Rupee slips Rs3.18 in three sessions

Updated Jun 02 2020

Email

Bankers say demand has been increasing slowly but the sudden rise in dollar was mostly speculative. — Reuters/File
Bankers say demand has been increasing slowly but the sudden rise in dollar was mostly speculative. — Reuters/File

KARACHI: US dollar has recorded consecutive gains against the rupee in the last three sessions reflecting the demand and supply imbalances.

Globally, the US dollar has fallen against pound and euro during the last week indicating the pressure on US economy that is facing high unemployment, low consumption and now riots in more than 20 cities.

Currency dealers said the dollar’s closing price on Monday was Rs164.08, up 98 paisa. Moreover, bankers said the demand has been increasing slowly but the sudden rise in dollar was mostly speculative.

“Since the exports are on decline and the World Bank predicts up to 20 per cent decline in remittances, there is little chance for the State Bank of Pakistan (SBP) to keep reserves in double digit,” said a senior banker.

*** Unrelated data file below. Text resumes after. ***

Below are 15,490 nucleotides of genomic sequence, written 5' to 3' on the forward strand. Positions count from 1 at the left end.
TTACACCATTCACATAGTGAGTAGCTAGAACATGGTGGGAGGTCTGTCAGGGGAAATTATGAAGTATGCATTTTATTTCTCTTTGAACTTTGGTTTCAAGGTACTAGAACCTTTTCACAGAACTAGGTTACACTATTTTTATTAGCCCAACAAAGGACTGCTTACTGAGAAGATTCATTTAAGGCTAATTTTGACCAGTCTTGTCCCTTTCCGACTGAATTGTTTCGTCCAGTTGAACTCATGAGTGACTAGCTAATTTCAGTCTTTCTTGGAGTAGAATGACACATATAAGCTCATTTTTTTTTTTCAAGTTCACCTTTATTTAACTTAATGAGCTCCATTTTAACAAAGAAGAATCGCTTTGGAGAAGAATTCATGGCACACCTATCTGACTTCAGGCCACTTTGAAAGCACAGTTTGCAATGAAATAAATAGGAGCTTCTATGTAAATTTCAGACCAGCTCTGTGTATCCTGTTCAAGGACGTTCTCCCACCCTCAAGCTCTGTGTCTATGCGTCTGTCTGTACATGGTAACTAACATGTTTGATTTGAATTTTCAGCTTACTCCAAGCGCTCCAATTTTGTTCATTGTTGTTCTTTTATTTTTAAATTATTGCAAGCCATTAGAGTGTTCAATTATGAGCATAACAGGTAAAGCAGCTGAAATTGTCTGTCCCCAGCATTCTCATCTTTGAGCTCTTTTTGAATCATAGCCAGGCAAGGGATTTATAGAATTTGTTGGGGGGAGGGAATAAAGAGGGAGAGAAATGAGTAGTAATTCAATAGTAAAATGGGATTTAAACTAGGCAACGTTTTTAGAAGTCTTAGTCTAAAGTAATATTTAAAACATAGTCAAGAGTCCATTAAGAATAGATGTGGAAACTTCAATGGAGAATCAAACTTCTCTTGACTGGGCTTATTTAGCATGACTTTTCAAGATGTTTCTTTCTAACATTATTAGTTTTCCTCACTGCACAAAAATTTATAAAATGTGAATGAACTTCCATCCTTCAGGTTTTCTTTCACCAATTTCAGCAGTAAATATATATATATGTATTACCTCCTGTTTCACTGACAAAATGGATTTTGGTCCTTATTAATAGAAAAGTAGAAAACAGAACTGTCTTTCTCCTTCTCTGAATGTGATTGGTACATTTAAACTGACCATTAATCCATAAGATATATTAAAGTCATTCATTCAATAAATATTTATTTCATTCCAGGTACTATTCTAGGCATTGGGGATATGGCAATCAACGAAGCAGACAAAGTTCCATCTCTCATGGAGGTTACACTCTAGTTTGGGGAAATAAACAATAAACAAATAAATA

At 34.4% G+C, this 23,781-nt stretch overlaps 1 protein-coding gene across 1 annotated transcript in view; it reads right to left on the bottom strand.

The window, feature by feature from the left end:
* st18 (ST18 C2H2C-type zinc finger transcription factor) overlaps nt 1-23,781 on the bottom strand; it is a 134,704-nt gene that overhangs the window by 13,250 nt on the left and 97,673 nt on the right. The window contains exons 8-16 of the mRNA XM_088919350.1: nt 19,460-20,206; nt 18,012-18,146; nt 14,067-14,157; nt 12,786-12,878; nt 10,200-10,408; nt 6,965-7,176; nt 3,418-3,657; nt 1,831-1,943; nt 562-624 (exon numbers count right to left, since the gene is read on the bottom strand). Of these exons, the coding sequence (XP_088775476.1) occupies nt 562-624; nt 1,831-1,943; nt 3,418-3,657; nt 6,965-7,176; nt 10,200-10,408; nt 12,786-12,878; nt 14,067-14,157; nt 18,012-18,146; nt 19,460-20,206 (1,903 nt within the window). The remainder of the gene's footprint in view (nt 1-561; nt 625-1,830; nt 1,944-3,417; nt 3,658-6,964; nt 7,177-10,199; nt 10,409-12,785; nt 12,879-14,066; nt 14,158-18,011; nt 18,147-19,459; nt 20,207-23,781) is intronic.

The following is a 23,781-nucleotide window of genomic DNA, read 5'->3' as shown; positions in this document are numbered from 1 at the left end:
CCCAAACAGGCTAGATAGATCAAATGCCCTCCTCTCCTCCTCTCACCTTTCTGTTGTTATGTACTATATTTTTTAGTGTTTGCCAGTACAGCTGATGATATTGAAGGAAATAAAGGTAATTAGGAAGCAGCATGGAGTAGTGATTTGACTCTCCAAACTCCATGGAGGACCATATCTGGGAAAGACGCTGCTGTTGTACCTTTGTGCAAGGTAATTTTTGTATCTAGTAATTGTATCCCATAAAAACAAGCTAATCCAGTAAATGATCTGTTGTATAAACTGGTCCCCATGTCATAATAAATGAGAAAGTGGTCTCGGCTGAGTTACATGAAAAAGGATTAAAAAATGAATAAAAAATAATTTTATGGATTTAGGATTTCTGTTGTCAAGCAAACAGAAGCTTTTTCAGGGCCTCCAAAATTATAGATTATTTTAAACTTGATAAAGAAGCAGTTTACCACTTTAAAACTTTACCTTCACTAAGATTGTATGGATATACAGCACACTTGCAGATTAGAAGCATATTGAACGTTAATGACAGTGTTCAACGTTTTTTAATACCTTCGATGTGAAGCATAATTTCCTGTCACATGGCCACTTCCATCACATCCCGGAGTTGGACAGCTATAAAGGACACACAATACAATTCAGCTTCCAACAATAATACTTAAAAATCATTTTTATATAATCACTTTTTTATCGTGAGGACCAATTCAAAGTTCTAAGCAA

However, they also said the deferment of bilateral debt from the G-20 countries could bring some relief for the government. Moreover, the government is also expected to issue Eurobond to raise foreign exchange but the investment outlook does not look good for Pakistani bonds due to still spreading pandemic and weakening economy.

Forex Association of Pakistan President Malik Bostan said the dollar has been declining against euro and pound since the last week of May. It was trading at 1.085 against the euro on May 22, which increased to 1.115 euro on June 1.

Similarly, the US dollar was equal to 1.217 UK pound on May 22, which increased to 1.2426 pound on June 1.

The dollar has gained Rs3.18 against the rupee in the last three sessions. Bankers said there was no indication from the SBP to keep the exchange rate at a certain level.

Currency dealers in the open market sold the dollar at a slightly lesser price of Rs164 reflecting poor demand from buyers while trading volumes have already reduced significantly since the emergence of pandemic.

Published in Dawn, June 2nd, 2020